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Glimmerings of quantum computing

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Eighty-six years after Werner Heisenberg first described his eponymous uncertainty principle,
experts are still arguing over what, exactly, the infamous inequality really means. Briefly, of
course, the principle says that the product of the uncertainties of position and momentum will
always be greater than a constant though a very, very tiny constant (*see note below). The
more tightly you tie one factor down, the more the other swings.
But does it mean that the act of measuring position changes the momentum, and vice-versathe
observer effect? Or does it mean that the particle simply doesn’t have precisely defined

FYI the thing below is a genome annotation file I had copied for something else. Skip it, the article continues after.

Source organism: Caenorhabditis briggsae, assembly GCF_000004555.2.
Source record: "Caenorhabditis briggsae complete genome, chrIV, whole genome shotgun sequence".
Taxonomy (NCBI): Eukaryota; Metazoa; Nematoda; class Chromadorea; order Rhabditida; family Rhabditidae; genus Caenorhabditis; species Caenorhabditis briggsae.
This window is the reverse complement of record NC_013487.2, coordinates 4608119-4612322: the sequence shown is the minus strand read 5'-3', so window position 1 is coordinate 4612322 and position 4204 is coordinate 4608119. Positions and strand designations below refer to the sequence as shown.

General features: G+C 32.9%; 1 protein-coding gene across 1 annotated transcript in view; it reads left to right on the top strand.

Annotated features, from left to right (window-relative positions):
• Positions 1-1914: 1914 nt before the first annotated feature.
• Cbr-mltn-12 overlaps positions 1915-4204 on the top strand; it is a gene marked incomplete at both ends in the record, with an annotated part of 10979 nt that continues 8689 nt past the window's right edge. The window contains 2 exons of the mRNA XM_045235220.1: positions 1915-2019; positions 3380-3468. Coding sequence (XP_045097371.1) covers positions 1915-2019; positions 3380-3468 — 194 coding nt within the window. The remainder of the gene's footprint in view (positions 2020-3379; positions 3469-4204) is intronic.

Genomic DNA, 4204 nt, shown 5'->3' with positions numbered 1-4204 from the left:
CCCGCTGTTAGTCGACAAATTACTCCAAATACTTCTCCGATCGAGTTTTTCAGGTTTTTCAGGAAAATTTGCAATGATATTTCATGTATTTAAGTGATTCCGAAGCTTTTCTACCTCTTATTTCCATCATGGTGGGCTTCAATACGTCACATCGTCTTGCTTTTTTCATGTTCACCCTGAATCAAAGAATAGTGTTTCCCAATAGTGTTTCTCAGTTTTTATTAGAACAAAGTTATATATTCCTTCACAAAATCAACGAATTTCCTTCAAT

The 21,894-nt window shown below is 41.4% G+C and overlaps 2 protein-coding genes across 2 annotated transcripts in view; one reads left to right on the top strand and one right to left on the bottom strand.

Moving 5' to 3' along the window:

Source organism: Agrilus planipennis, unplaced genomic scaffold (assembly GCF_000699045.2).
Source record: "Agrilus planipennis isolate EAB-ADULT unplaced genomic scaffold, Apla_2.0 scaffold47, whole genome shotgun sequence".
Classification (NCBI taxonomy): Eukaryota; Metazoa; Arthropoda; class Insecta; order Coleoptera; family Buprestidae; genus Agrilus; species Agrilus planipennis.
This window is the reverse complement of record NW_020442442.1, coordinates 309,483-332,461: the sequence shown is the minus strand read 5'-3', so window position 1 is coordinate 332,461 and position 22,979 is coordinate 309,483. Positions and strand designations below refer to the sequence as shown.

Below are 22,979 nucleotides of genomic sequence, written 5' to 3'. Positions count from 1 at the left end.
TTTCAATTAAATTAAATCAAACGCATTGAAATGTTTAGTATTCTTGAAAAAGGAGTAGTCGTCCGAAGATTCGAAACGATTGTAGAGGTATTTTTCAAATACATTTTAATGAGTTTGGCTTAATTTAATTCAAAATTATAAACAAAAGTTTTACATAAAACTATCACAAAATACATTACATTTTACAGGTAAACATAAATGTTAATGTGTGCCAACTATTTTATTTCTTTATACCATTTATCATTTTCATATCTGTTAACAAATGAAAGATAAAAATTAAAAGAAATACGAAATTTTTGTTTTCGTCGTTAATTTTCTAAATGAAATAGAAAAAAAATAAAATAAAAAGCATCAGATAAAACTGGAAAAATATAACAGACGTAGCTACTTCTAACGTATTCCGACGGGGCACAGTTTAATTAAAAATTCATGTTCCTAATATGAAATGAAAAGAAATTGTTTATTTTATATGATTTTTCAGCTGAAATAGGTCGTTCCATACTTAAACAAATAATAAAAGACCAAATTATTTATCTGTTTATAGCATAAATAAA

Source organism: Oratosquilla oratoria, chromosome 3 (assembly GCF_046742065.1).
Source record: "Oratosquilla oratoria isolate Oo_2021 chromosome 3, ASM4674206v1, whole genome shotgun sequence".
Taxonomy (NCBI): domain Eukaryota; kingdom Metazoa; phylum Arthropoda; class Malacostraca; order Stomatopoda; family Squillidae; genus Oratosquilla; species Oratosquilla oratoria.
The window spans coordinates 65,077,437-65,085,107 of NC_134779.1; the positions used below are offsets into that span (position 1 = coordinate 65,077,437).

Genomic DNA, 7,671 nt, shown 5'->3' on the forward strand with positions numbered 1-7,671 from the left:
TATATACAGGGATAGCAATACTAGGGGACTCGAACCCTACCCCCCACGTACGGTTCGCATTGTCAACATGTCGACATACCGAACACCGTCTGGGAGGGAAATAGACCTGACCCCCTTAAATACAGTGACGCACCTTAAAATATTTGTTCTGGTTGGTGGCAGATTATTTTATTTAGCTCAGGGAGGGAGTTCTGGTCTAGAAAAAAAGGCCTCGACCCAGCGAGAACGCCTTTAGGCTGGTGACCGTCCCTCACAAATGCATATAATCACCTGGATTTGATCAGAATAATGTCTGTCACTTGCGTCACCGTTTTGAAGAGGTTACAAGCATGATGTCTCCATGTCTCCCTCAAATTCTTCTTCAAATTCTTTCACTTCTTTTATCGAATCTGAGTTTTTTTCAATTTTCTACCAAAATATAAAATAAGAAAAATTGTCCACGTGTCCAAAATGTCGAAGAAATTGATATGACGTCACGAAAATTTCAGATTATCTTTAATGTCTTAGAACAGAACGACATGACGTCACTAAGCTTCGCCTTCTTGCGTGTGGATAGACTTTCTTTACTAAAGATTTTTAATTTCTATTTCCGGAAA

momentum and position to measure?
The uncertainty principal became a matter of urgent practical debate with the first glimmerings
of quantum computing. In particular, some schemes for quantum encryption derive much of their
promised security from the uncertainty principle’s assurance that any attempt at eavesdropping
will disrupt the information and betray the interloper’s presence. As Ron Cowen pointed out
recently in Nature, “Quantifying by how much a measuring device can disturb the properties of a
quantum system is crucial to the burgeoning field of quantum cryptography and computing.”

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Eighty-six years after Werner Heisenberg first described his eponymous uncertainty principle, experts are still arguing over what, exactly, the infamous inequality really means.  Briefly, of course, the principle says that the product of the uncertainties of position and momentum will always be ...
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